Urban Lawyer

Recent Developments in Comprehensive Planning

by Edward J. Sullivan & Jennifer M. Bragar

Edward J. Sullivan has a B.A., St. John’s University (N.Y.), 1966; J.D., Willamette University, 1969; M.A. (History), Portland State University, 1973; Urban Studies Certificate, Portland State University, 1974; M.A. (Political Thought), University of Durham; Diploma in Law, University College, Oxford, 1984; LL.M., University College, London, 1978.

Jennifer M. Bragar has a B.A., University of California, Santa Cruz, 1998; J.D., Northwestern School of Law, Lewis and Clark College, 2007.

The authors are indebted to Annie Szvetecz, Lewis & Clark Law School, J.D. 2015, for the initial research in the preparation of this article.

I.  Introduction

As it has for many years, this annual article catalogues the role of the comprehensive plan in land use regulation — in this case for the period from October 1, 2014 through September 30, 2015. One way of viewing that relationship is to consider the importance of the comprehensive plan with regard to regulation. The authors find that there are three broad categories into which cases involving that relationship fit. The first is the “unitary view,” a rejection of the plan (or other external reference point) as a separate standard for regulation, a position that was once the majority rule. A second category (which may now be the majority view) finds the plan one measure, to a greater or lesser extent, of the validity of a land use regulation or action. A final category views the plan as a quasi-constitutional document that controls regulatory activity. Following a discussion of these categories, this article then examines cases dealing with plan amendments and interpretations of plans over this one-year period.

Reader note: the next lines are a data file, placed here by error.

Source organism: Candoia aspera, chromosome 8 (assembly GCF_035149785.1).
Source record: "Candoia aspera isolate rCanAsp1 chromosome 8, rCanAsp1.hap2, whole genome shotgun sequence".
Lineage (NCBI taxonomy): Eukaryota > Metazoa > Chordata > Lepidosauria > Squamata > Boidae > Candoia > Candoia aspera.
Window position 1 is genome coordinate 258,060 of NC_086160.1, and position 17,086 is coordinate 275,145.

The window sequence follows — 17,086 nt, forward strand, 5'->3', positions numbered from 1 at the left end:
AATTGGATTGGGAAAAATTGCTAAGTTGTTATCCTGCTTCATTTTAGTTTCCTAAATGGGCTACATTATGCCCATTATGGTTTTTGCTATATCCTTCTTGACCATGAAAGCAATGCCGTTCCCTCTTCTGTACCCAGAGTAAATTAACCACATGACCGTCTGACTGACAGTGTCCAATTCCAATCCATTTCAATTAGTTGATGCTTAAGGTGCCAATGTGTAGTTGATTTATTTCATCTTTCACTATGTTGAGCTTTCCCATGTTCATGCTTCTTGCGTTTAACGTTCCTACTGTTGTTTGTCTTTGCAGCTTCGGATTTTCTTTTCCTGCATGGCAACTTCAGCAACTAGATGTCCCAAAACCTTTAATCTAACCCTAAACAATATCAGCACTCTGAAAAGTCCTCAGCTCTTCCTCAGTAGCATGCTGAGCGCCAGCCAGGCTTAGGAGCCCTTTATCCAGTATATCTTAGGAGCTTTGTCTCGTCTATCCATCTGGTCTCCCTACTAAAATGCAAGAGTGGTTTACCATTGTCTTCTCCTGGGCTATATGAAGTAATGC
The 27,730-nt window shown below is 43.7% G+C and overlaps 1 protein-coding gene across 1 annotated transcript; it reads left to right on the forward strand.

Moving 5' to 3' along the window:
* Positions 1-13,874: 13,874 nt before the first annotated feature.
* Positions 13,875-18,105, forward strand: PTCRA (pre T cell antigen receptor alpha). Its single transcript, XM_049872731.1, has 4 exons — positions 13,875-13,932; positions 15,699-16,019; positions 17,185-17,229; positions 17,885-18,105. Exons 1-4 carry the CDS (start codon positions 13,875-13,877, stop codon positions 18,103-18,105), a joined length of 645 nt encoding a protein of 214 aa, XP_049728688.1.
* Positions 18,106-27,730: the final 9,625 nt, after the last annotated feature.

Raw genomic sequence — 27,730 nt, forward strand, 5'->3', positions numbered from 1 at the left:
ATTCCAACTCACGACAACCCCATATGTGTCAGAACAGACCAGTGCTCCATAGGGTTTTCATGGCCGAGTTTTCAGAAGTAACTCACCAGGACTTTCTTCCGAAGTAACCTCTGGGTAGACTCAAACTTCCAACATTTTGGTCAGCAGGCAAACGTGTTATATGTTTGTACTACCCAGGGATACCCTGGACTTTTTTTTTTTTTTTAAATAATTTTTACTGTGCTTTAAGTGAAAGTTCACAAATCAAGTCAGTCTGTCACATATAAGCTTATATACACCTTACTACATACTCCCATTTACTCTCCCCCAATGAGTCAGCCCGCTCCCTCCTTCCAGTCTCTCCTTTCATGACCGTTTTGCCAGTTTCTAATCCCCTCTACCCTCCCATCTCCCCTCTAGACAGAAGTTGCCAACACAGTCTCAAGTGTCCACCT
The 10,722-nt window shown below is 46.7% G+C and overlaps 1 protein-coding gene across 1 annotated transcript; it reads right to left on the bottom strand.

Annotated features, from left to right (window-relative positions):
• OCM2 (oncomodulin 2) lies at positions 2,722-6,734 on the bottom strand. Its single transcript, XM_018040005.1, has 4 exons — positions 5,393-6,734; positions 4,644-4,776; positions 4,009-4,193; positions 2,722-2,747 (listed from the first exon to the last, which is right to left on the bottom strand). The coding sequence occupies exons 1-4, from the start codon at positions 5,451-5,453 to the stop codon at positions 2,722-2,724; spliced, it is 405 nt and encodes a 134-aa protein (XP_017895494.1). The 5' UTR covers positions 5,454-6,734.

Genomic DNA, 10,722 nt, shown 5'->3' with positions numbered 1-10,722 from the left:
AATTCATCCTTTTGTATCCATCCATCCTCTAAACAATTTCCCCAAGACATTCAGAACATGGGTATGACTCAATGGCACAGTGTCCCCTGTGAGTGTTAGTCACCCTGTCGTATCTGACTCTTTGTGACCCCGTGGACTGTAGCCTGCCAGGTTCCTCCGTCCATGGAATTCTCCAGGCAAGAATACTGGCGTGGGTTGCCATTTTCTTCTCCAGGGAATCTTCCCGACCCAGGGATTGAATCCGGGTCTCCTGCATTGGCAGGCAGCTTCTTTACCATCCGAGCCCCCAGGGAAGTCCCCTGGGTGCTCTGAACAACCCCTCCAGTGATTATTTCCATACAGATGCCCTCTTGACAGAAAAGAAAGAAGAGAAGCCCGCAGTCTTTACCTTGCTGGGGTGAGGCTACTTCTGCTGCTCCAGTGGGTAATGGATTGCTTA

Much of the controversy over the role of the plan originates with the Standard Zoning Enabling Act,1 which appeared in final form in 1926 as suggested enabling legislation by a federal advisory committee, and was adopted by approximately three-quarters of the states at one time. Section 3 of the Standard State Zoning Enabling Act required that zoning be “in accordance with a comprehensive plan.”Cases interpreting Section 3 arose over both the nature and necessity for a comprehensive plan. Courts almost uniformly ignored or blunted the words of Section 3 and found the “comprehensive plan” requirement fulfilled by the zoning regulations and map, thus avoiding invalidation of a zoning regulations or actions through interpretive prestidigitation.3

In an oft-cited law review article, “In Accordance with a Comprehensive Plan,” Professor Charles Haar rejected this view and suggested the plan had an independent existence and role with respect to land use regulation.4 Later, Professor Daniel Mandelker authored an article, “The Role of the Comprehensive Plan in the Zoning Process,” to reach a similar conclusion.5 This recent developments article utilizes the work of these land use pioneers to assess statutory provisions and case law regarding the role of the comprehensive plan in land use regulation and nuances over the amendment of plans and their interpretation.

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